How Do I Get Started With Voiceover Work?

By | 2018-07-05T03:55:55+00:00 March 12th, 2018|Blog|

Q: I’m interested in getting into voiceover work. I don’t have any experience in the field but think it’s something I would enjoy and could be good at. What are the first few steps I should take? —Gena D., Los Angeles

When considering a career in voice acting, it’s helpful to understand that the behind-the-scenes nature of the industry has resulted in a profession where the path to success is cloaked in mystery.

Think about it: Historically, there has never been a traditional school or defined apprenticeship for voice acting. Today, Google will point you to an abundance of training resources like Backstage, but discerning which ones are truly legitimate usually requires you to take a deeper plunge or have inside connections who can guide you. That said, your first step is to understand the journey upon which you are embarking so that you go in with your eyes wide open. The second step is to find a bona fide teacher with whom you resonate.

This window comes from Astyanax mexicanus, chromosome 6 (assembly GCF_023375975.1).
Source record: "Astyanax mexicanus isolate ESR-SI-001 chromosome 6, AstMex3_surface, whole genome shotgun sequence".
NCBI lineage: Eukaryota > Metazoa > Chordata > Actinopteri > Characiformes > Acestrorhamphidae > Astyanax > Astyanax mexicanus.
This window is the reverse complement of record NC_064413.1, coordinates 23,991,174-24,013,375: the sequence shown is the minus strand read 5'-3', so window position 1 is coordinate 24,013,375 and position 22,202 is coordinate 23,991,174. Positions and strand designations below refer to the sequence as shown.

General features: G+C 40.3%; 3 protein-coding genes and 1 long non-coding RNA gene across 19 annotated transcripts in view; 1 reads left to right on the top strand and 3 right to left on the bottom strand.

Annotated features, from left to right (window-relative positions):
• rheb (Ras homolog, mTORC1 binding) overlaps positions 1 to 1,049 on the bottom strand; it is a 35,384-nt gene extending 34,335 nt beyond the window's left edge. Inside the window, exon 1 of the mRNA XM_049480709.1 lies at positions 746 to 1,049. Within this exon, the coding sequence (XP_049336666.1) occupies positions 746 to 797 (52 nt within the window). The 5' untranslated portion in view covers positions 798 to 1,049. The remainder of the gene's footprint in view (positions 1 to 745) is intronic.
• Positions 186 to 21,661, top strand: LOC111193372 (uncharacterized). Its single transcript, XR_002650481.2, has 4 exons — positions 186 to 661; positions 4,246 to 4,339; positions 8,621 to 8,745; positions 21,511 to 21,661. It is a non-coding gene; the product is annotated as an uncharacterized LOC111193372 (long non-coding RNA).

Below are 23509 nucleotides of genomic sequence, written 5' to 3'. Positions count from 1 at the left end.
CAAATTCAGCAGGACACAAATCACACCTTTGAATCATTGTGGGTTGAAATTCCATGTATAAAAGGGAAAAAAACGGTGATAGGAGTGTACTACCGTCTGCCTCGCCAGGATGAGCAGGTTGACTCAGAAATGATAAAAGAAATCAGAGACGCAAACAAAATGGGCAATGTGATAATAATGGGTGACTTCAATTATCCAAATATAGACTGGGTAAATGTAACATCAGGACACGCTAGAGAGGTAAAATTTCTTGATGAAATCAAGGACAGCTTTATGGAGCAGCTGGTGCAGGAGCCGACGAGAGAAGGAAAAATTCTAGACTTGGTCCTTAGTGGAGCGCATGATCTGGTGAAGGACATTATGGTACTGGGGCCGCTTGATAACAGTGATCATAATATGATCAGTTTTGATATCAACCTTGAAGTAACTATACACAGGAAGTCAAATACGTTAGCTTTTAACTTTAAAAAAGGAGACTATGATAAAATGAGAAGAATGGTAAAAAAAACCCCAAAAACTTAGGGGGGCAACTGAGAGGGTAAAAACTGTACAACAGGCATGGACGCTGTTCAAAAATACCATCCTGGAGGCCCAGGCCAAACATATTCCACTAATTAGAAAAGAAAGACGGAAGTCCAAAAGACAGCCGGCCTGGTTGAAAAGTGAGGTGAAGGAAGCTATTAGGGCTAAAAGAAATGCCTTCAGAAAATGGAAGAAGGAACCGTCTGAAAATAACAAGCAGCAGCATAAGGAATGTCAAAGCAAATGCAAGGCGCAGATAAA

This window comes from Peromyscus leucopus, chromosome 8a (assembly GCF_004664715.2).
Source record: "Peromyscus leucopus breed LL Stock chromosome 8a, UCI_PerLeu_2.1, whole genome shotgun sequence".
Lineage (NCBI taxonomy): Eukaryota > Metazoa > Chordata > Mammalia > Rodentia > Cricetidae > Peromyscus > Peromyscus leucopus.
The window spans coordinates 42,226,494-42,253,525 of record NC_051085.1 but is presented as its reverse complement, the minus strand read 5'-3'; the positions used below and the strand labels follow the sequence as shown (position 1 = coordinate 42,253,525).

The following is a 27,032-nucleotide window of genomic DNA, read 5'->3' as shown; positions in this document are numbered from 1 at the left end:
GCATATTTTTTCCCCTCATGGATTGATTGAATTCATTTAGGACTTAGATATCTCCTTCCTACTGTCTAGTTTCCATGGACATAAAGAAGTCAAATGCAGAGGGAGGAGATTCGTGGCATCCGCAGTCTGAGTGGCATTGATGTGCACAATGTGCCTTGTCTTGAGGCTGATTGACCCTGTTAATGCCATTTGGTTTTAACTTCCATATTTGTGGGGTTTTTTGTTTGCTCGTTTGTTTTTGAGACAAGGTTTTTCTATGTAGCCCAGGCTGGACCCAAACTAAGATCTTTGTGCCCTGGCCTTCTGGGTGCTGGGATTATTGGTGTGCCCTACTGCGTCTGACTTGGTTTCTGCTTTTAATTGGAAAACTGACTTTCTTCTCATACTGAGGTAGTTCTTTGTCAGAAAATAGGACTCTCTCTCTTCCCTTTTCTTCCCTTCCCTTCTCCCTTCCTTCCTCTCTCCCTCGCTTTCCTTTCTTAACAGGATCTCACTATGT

As for the journey, prepare for a significant investment in time and money. Assuming you have no training or transferable skills, you can estimate six to 12 months of weekly training sessions, plus three to 10 hours of practice and homework per week. Once you have the requisite performance skills, you’ll create a professional demo reel. You’ll also benefit from several more weeks of coaching to develop a strategic career plan, including soliciting talent agents and buyers. To audition for jobs, you’ll need a home studio and a portable kit to record when you’re traveling.

On average, and usually on a weekly basis, you should take private, one-hour classes, which will cost $100 to $200. A demo reel will cost $2,000 to $3,500. A simple home or travel studio will add another $5,000. Creating branded marketing materials (website, stationery, etc.) may add $1,500.

The gateway to the voiceover promised land is working one-on-one with a coach. Specialized group classes will augment and expand your training, but your coach is key. The training is composed of learning script interpretation, traditional acting, speech and diction, improvisation, and analyzing voiceover performances. Be an impeccable student and everything will emerge in the space of your training. There is much to learn, but I have yet to meet a student who wasn’t surprised by the depth of the craft. Good luck!